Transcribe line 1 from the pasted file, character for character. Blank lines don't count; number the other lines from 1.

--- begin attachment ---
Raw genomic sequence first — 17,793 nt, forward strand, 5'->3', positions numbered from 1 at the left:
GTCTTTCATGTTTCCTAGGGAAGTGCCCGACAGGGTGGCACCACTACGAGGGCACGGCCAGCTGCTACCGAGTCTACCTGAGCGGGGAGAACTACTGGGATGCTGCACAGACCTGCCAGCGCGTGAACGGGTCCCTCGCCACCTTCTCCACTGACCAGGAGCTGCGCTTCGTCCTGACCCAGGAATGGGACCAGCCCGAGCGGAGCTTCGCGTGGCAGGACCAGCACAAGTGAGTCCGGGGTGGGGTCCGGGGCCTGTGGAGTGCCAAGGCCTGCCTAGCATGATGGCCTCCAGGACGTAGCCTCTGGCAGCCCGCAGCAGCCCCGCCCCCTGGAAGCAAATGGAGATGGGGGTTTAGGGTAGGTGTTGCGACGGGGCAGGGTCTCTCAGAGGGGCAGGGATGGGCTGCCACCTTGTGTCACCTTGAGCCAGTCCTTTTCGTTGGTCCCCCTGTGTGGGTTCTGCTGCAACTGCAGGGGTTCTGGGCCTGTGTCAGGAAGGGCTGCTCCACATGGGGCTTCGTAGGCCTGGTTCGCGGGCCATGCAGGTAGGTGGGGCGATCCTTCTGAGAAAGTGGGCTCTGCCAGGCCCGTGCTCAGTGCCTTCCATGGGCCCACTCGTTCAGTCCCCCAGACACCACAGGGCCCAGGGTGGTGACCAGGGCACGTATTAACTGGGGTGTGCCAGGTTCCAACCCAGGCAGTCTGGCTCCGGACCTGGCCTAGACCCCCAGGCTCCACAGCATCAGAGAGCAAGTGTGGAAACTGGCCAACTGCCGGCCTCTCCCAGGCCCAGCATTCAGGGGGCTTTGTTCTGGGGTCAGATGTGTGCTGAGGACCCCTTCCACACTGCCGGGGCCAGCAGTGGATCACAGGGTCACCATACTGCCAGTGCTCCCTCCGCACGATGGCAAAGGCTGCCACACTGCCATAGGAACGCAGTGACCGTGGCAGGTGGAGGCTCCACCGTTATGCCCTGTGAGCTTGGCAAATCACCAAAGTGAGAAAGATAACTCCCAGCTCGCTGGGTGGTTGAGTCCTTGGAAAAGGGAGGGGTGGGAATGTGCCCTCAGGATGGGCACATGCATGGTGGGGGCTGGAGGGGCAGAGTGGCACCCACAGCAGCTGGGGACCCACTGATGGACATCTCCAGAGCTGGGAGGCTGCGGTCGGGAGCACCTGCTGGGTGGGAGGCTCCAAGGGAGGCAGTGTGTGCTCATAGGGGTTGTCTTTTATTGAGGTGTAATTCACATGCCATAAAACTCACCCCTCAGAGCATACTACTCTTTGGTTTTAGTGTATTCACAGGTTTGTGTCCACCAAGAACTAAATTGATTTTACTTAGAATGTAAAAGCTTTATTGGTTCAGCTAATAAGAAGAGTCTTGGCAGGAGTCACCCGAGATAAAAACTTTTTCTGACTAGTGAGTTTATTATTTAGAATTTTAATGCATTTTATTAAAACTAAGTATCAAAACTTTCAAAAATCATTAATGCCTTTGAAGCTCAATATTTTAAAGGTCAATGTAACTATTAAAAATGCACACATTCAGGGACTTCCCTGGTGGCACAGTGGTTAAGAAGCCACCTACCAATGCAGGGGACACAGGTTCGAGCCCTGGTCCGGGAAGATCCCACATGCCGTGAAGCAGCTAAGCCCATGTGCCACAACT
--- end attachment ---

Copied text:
Raw genomic sequence first — 17,793 nt, forward strand, 5'->3', positions numbered from 1 at the left: